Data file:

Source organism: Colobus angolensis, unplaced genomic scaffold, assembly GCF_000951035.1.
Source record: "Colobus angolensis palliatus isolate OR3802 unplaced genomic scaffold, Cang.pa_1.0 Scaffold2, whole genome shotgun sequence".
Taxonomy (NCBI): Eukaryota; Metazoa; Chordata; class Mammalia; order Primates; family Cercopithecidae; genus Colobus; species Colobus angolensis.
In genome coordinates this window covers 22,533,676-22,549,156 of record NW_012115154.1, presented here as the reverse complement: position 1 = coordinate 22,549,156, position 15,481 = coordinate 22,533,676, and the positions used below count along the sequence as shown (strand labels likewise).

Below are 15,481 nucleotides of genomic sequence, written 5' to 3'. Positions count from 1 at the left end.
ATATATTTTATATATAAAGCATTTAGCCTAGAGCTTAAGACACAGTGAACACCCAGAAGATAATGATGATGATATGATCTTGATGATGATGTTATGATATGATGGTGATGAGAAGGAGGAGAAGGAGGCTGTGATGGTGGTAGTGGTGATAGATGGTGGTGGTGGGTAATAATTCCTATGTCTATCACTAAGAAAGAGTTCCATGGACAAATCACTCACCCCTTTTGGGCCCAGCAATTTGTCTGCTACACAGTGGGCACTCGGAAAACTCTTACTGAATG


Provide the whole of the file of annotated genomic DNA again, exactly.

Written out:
Source organism: Colobus angolensis, unplaced genomic scaffold, assembly GCF_000951035.1.
Source record: "Colobus angolensis palliatus isolate OR3802 unplaced genomic scaffold, Cang.pa_1.0 Scaffold2, whole genome shotgun sequence".
Taxonomy (NCBI): Eukaryota; Metazoa; Chordata; class Mammalia; order Primates; family Cercopithecidae; genus Colobus; species Colobus angolensis.
In genome coordinates this window covers 22,533,676-22,549,156 of record NW_012115154.1, presented here as the reverse complement: position 1 = coordinate 22,549,156, position 15,481 = coordinate 22,533,676, and the positions used below count along the sequence as shown (strand labels likewise).

Below are 15,481 nucleotides of genomic sequence, written 5' to 3'. Positions count from 1 at the left end.
ATATATTTTATATATAAAGCATTTAGCCTAGAGCTTAAGACACAGTGAACACCCAGAAGATAATGATGATGATATGATCTTGATGATGATGTTATGATATGATGGTGATGAGAAGGAGGAGAAGGAGGCTGTGATGGTGGTAGTGGTGATAGATGGTGGTGGTGGGTAATAATTCCTATGTCTATCACTAAGAAAGAGTTCCATGGACAAATCACTCACCCCTTTTGGGCCCAGCAATTTGTCTGCTACACAGTGGGCACTCGGAAAACTCTTACTGAATG